Friday, July 16, 2010 | 9:35 AM
A few months ago at the Google I/O conference, we were approached by Zach Steindler, a co-founder at Olark (a way to gain customer insight and sell better through live chat) who was raving about Google Analytics Annotations. He had such a great business case, we decided to let him rave here. Enjoy, and thanks Zach.
Making good business decisions is hard, and making the right one is even harder. At Google I/O I realized many people use Google Analytics but they aren’t familiar with the recent annotations feature that has helped us make smarter business decisions.
When we look at our Google Analytics, we don’t really care if our numbers are up or down; what we really want to know is why. This means asking a lot of questions, particularly questions about what happened when, like:
“How long has that ad trial been running?”
“When did we release that update to the website?”
“What happened after that last blog post?”
To answer these questions I might have to dig through e-mails, commit logs, and probably end up pestering my teammates for an hour while we try to figure out what happened when. But this is serious stuff; if our numbers went up 50% in a week, you better believe we want to know why so we can do more of it!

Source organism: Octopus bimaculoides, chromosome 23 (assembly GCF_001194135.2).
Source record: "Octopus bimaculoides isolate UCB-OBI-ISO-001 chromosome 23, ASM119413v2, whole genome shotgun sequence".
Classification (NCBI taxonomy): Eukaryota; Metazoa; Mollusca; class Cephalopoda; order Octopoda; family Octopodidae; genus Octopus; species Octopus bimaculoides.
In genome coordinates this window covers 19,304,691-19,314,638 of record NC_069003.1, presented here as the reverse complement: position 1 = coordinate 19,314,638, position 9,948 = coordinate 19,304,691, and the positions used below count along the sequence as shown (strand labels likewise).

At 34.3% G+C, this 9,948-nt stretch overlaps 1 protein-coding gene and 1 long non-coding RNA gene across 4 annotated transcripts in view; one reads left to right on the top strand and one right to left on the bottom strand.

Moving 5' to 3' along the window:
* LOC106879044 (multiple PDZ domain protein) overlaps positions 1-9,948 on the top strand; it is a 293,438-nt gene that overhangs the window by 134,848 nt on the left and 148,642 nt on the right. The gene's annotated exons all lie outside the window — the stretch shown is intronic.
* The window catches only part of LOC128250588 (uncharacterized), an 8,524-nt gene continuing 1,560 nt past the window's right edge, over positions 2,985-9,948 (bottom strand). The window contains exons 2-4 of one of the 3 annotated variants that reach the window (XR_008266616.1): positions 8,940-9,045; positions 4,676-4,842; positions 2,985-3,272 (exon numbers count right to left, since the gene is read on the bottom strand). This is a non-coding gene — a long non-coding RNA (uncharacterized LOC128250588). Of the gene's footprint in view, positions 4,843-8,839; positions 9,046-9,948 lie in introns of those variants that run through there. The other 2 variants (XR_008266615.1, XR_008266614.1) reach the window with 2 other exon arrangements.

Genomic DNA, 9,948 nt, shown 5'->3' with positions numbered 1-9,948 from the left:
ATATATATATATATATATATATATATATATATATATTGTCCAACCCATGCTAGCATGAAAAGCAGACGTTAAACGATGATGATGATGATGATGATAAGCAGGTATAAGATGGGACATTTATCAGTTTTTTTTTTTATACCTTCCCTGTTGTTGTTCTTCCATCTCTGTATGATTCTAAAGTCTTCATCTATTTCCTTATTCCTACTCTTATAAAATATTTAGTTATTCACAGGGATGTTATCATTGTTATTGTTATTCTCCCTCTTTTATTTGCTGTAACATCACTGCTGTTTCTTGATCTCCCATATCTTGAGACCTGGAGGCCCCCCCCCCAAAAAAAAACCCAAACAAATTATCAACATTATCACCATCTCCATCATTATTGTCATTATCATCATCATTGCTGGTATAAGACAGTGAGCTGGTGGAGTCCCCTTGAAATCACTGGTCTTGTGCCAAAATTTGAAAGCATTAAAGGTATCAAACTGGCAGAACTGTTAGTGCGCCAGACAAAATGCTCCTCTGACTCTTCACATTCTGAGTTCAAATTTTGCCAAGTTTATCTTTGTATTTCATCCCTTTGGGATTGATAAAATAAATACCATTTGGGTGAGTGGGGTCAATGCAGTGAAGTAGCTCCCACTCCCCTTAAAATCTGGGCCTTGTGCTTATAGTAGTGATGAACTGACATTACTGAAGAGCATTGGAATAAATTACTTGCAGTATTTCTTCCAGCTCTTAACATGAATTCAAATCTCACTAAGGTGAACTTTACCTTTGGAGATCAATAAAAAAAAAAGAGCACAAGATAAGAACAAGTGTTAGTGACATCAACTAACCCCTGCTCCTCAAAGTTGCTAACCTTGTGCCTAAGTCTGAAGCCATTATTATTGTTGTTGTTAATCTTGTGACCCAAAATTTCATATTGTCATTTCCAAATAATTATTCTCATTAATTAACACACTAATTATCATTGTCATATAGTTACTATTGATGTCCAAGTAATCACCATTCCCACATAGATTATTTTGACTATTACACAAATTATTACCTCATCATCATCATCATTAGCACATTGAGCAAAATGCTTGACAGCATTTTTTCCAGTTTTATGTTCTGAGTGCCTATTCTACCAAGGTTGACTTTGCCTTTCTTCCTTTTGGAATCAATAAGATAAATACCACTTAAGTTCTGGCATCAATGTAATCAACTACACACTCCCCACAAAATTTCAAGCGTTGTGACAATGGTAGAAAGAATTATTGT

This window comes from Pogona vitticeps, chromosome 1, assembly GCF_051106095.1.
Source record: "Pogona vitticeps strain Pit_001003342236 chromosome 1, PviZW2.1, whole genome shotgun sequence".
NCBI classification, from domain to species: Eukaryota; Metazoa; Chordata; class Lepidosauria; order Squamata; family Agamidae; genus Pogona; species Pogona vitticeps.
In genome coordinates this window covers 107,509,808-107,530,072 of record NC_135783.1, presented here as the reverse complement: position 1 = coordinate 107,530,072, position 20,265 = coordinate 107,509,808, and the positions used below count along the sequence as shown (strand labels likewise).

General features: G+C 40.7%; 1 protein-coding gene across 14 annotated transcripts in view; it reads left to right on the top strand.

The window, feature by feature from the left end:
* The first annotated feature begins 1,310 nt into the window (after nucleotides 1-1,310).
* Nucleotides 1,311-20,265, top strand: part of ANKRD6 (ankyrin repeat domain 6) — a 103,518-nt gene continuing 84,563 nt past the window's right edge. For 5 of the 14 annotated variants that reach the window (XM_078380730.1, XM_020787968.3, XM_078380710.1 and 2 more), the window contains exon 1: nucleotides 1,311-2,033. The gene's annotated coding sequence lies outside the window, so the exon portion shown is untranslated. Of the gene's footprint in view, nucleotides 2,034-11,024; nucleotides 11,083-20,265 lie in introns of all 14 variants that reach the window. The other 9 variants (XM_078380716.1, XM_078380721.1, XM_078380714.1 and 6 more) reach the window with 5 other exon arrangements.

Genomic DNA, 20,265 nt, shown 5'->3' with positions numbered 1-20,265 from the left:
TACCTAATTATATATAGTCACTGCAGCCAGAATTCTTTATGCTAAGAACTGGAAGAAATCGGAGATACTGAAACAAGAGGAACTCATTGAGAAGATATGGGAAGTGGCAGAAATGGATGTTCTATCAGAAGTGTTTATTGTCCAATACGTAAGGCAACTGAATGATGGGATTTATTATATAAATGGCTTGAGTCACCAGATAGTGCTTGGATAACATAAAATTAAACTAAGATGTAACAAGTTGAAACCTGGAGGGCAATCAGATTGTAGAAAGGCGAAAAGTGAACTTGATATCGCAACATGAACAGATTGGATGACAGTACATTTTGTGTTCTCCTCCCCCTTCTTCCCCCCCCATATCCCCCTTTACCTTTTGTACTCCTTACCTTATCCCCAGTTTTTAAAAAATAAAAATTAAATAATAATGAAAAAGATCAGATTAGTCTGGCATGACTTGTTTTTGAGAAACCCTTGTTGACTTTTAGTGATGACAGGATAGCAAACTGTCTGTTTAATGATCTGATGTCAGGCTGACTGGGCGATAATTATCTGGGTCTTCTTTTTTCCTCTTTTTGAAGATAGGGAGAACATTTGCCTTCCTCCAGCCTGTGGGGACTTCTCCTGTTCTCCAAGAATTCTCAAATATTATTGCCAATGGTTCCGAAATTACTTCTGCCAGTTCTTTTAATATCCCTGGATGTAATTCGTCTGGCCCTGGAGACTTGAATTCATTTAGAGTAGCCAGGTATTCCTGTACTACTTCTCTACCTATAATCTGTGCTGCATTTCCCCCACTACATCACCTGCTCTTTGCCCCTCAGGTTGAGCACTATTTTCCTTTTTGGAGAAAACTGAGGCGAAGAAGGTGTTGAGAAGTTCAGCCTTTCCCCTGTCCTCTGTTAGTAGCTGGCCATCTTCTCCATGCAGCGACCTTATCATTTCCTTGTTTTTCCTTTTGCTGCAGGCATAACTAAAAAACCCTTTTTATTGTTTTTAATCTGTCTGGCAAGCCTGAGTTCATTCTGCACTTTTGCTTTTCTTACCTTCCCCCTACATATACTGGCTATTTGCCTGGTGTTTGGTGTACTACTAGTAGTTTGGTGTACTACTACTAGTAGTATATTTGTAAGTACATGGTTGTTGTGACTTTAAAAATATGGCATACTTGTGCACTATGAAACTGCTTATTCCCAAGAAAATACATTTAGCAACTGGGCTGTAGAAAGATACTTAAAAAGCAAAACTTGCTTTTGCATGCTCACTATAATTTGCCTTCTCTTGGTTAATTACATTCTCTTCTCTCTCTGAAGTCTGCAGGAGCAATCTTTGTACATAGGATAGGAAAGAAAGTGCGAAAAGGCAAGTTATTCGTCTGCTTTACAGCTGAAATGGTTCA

Annotations are exactly the tool we needed to answer these questions without having to pester teammates and dig through the past. If you don't know, basically, they allow you to add notes of what events happened on a particular day. These notes are then visible for the different views in Google Analytics, so you can see how the events impacted your page views, goals, or whatever else you are tracking.
We’re big believers in the power of open data; everyone on the team has access to Google Analytics and can contribute events they think are important. This has been incredibly useful for us. Now I can answer many why questions for myself, just by looking at the data other people have contributed. When I do need to interrupt the team, it’s because I have big-picture questions, not because I need them to help me track down dates. Also, you start to notice a rhythm of events, and if that rhythm changes, how it impacts your business. As a bonus, now we have this cool timeline of events the team thought was important, which is useful for retrospectives and end-of-period reports.
We’re far from being able to make perfect decisions with perfect knowledge, but annotations have made it much easier to answer the why questions so we can make good business decisions.